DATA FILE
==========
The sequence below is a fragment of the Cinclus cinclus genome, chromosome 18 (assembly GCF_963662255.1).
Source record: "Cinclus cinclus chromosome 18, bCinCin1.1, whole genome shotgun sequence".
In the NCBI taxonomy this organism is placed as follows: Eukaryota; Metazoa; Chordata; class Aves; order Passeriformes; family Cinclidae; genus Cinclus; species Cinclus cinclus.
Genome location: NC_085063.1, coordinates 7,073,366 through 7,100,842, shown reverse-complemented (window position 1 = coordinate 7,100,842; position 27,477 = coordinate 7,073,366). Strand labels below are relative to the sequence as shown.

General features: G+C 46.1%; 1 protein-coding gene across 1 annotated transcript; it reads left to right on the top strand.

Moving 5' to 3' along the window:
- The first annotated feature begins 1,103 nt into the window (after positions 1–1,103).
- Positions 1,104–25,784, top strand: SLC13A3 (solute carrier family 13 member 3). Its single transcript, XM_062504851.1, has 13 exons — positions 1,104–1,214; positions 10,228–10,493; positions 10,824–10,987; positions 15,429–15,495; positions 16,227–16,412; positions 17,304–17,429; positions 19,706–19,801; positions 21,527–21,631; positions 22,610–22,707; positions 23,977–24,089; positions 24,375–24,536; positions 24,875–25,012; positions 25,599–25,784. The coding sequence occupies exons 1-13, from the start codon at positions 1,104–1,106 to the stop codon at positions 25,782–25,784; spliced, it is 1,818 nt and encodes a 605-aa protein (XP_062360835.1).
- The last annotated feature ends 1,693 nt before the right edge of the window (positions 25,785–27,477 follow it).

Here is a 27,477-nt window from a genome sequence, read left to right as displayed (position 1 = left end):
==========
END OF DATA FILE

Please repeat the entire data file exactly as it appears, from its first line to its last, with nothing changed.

The sequence below is a fragment of the Cinclus cinclus genome, chromosome 18 (assembly GCF_963662255.1).
Source record: "Cinclus cinclus chromosome 18, bCinCin1.1, whole genome shotgun sequence".
In the NCBI taxonomy this organism is placed as follows: Eukaryota; Metazoa; Chordata; class Aves; order Passeriformes; family Cinclidae; genus Cinclus; species Cinclus cinclus.
Genome location: NC_085063.1, coordinates 7,073,366 through 7,100,842, shown reverse-complemented (window position 1 = coordinate 7,100,842; position 27,477 = coordinate 7,073,366). Strand labels below are relative to the sequence as shown.

General features: G+C 46.1%; 1 protein-coding gene across 1 annotated transcript; it reads left to right on the top strand.

Moving 5' to 3' along the window:
- The first annotated feature begins 1,103 nt into the window (after positions 1–1,103).
- Positions 1,104–25,784, top strand: SLC13A3 (solute carrier family 13 member 3). Its single transcript, XM_062504851.1, has 13 exons — positions 1,104–1,214; positions 10,228–10,493; positions 10,824–10,987; positions 15,429–15,495; positions 16,227–16,412; positions 17,304–17,429; positions 19,706–19,801; positions 21,527–21,631; positions 22,610–22,707; positions 23,977–24,089; positions 24,375–24,536; positions 24,875–25,012; positions 25,599–25,784. The coding sequence occupies exons 1-13, from the start codon at positions 1,104–1,106 to the stop codon at positions 25,782–25,784; spliced, it is 1,818 nt and encodes a 605-aa protein (XP_062360835.1).
- The last annotated feature ends 1,693 nt before the right edge of the window (positions 25,785–27,477 follow it).

Here is a 27,477-nt window from a genome sequence, read left to right as displayed (position 1 = left end):